My love for Ayurveda started from its cuisine.

My admiration for Aurvedic science of life came from the smell of homemade clarified butter, the cumin and coriander glittering on the pan. At that time I did not understand at all these five elements(forces?), the Tridoshas and six flavors. I’ve always confused Vata dosha  with Pitta dosha, and all these names sounded quite exotic to me. This whole concept didn’t really blend into anything well known to me. However, my tongue, stomach and my whole body felt good and knew what Ayurveda means to them. They understood balanced flavor and pleasing texture of dishes. Moreover I understood how I feel after eating food cooked according to the recommendations of an old Ayurveda. I felt just fine, sated and light at the same time, and while eating just calm and happy, as after a long walk in the fresh air.

I was lucky to gain knowledge from the great teachers.

The first of those masters was Apolonia Rdzanek from the Krakow Center of Yoga and Ayurveda. I have learned from her how to organize work in the kitchen, I found out that it’s possible to cook ayurvedic dinner consisting of eight dishes with grace and lightness! Dr. Kamlesh, ayurvedic doctor, taught me that cooking is simple and can be a joyful adventure. Nicky Sitaram Sabnis, the ayurvedic chef, taught me about balancing the six tastes in every meal. He cooked with love, with love he shared with us his great knowledge and passion for food. New Zealanders taught me respect for wild plants and local ingredients. Travelling to Indian and Nepalese villages in the Himalayas allowed me to understand how valuable and precious is every morsel of food painstakingly grown on mountain slopes.  I was exposed to incredible generosity. This generosity I found in every household in the Himalayas, in the hearts of common people, and in their hands enthusiastically serving seconds for us. This type of generosity celebrate at my home and during cooking workshops. My teachers of Ayurveda, Dr. Shivani Sood and Dr. Mahesh Kumar, showed me that eating is a pure joy. Last year which I spent with my husband in Sicily, wrote another important chapter for us regarding to the idea of cooking. Feasting late, with bread dipped in olive oil, and shrimps eated with our fingers, I learned that food and eating is a very important, perhaps the most important thing in life. That’s why cooking and eating deserve our time, our attention and our passion.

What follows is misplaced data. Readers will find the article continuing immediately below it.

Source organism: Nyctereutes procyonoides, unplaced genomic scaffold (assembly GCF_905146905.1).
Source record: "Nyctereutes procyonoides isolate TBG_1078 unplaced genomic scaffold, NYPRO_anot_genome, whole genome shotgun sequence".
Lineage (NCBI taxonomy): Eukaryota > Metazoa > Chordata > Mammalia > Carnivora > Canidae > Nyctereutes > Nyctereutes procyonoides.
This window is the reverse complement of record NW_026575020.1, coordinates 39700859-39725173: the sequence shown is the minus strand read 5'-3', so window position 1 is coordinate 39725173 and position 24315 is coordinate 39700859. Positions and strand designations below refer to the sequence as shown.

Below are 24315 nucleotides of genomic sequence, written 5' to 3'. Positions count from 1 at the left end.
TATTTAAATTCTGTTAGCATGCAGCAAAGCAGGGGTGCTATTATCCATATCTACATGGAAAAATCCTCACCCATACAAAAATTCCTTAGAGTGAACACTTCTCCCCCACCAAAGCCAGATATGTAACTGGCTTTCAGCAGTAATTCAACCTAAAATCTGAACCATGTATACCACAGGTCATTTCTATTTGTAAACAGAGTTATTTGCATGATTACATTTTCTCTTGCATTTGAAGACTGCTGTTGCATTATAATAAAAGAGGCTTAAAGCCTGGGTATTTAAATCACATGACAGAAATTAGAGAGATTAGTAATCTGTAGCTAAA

There is something in Ayurveda that often make an impression its arcane and complicated.

Therefore, let’s show Ayurveda as usual, let’s present it’s cusine. In the list there are several basic spices that we use to strengthen Agni or digestive fire. We will use cumin, coriander, black mustard seeds, turmeric and fresh ginger.

Here I’m going to introduce you to Ayurvedic cooking.




Kircheri is a traditional ayurvedic dish. It is a full blown, decent meal, very easy to digest and enjoy at the same time.

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